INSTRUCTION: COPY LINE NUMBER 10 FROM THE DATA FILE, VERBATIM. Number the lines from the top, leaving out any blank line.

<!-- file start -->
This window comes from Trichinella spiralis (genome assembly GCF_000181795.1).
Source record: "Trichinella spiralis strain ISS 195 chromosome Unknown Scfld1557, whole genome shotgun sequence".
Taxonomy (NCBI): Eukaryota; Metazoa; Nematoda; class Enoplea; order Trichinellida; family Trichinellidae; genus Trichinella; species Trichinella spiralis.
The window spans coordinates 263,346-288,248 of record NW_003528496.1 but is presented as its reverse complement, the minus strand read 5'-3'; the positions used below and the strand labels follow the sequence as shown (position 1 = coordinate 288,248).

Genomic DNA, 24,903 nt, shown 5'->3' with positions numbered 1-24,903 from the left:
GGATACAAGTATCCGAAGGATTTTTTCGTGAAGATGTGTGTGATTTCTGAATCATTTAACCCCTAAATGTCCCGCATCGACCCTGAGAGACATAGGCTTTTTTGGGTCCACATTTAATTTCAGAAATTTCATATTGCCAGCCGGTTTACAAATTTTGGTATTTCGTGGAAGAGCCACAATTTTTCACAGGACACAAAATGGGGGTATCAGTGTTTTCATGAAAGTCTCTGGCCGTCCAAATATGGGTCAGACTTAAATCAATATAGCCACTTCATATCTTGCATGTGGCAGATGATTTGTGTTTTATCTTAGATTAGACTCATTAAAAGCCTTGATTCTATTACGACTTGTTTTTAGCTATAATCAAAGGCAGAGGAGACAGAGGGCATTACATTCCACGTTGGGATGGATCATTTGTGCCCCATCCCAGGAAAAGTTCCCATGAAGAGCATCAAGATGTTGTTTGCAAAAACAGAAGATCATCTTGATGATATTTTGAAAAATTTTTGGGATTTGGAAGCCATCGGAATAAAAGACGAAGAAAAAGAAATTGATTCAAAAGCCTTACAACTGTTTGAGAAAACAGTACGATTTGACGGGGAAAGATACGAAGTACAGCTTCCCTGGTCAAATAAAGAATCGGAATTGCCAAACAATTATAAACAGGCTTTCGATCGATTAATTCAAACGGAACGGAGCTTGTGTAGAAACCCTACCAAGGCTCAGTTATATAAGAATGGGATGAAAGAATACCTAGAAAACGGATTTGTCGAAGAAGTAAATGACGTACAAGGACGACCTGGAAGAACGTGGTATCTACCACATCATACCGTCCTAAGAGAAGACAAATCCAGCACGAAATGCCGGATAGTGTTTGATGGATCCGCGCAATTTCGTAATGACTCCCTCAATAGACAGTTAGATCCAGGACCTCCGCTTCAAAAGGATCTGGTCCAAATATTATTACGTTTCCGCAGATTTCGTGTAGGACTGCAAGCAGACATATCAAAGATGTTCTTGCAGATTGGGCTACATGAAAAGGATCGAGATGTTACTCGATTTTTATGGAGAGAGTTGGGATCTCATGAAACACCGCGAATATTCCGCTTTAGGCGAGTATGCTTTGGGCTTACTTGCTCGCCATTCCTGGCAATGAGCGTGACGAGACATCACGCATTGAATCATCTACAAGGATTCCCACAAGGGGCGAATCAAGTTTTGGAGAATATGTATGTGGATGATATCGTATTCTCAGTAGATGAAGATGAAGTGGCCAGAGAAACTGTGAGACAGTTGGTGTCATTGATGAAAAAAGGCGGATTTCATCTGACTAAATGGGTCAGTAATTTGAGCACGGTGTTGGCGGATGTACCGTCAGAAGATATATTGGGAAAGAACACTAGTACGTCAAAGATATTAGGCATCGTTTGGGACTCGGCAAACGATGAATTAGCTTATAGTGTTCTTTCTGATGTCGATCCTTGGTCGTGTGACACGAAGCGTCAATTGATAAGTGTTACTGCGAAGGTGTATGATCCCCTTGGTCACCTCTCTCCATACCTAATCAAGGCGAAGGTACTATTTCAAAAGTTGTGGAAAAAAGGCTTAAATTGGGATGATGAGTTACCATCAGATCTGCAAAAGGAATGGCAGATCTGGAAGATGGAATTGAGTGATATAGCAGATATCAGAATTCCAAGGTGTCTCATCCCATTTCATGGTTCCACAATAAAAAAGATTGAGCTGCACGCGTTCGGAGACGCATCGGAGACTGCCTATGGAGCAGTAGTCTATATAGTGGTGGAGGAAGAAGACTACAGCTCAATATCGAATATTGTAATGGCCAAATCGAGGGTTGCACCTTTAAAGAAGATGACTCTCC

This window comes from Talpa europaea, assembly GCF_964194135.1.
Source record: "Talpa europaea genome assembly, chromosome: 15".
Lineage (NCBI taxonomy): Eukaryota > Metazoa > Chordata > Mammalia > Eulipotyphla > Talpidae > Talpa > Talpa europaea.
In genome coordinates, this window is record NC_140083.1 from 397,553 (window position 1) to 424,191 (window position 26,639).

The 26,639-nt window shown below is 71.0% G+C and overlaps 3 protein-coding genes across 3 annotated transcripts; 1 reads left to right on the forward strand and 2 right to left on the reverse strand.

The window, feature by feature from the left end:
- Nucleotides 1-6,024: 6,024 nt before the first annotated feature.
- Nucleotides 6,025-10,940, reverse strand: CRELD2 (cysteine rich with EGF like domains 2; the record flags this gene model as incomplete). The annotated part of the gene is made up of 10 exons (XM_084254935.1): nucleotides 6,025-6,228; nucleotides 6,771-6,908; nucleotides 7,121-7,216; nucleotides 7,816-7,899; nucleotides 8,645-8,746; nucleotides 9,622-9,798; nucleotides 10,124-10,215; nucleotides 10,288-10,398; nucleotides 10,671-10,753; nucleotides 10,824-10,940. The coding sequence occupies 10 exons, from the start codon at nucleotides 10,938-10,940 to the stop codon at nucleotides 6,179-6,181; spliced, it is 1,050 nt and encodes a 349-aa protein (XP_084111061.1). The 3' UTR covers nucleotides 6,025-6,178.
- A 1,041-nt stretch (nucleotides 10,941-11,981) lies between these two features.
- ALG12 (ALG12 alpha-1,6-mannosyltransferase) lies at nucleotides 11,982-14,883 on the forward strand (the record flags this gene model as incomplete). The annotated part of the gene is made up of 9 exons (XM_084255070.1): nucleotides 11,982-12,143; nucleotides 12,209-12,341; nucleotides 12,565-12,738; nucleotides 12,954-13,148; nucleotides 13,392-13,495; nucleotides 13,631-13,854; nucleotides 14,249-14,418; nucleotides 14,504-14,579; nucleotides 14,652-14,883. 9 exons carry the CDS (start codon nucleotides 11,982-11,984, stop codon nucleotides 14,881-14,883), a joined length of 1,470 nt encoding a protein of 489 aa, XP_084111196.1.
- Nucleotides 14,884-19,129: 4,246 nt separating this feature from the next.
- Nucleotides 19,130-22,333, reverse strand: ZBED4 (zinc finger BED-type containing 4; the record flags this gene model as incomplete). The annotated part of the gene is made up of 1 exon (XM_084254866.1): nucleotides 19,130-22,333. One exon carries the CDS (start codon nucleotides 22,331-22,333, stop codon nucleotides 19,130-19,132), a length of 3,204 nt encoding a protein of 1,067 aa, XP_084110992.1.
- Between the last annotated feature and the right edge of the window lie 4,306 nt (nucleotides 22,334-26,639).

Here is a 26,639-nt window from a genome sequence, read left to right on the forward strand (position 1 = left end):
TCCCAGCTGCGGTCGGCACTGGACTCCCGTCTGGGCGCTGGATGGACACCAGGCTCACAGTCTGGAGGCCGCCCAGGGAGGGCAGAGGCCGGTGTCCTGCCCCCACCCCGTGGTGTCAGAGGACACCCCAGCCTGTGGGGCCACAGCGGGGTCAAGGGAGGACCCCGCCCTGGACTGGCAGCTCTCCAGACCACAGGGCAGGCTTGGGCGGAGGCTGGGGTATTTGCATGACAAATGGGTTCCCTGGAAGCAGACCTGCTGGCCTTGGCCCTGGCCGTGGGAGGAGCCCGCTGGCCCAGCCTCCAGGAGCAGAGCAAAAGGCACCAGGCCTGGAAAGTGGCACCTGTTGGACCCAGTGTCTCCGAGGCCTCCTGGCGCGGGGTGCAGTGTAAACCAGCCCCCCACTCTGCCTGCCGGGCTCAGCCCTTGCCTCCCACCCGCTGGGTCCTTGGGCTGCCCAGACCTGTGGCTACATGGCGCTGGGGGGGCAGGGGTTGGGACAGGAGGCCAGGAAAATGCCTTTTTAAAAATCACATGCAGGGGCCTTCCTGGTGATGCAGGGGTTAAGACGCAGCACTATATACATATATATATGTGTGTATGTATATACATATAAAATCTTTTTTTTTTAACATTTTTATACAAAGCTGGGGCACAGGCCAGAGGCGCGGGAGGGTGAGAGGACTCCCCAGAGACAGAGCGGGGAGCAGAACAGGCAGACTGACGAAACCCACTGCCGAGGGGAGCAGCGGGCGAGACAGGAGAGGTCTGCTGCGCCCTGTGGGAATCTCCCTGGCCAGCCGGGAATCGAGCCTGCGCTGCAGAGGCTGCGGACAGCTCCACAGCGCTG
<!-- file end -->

In genome coordinates, this window is record NC_140083.1 from 397,553 (window position 1) to 424,191 (window position 26,639).